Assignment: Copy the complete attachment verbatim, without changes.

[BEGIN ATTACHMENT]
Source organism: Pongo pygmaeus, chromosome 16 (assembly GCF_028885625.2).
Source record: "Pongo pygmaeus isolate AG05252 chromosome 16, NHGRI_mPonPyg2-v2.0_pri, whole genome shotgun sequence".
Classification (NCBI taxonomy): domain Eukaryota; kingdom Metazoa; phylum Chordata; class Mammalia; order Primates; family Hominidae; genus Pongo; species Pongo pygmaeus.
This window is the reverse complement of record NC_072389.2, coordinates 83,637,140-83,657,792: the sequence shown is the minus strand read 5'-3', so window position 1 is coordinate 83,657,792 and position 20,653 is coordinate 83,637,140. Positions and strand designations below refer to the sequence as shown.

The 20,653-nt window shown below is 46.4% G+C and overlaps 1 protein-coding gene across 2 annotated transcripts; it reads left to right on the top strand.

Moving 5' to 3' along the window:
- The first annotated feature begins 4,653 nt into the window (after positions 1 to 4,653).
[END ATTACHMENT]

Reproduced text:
Source organism: Pongo pygmaeus, chromosome 16 (assembly GCF_028885625.2).
Source record: "Pongo pygmaeus isolate AG05252 chromosome 16, NHGRI_mPonPyg2-v2.0_pri, whole genome shotgun sequence".
Classification (NCBI taxonomy): domain Eukaryota; kingdom Metazoa; phylum Chordata; class Mammalia; order Primates; family Hominidae; genus Pongo; species Pongo pygmaeus.
This window is the reverse complement of record NC_072389.2, coordinates 83,637,140-83,657,792: the sequence shown is the minus strand read 5'-3', so window position 1 is coordinate 83,657,792 and position 20,653 is coordinate 83,637,140. Positions and strand designations below refer to the sequence as shown.

The 20,653-nt window shown below is 46.4% G+C and overlaps 1 protein-coding gene across 2 annotated transcripts; it reads left to right on the top strand.

Moving 5' to 3' along the window:
- The first annotated feature begins 4,653 nt into the window (after positions 1 to 4,653).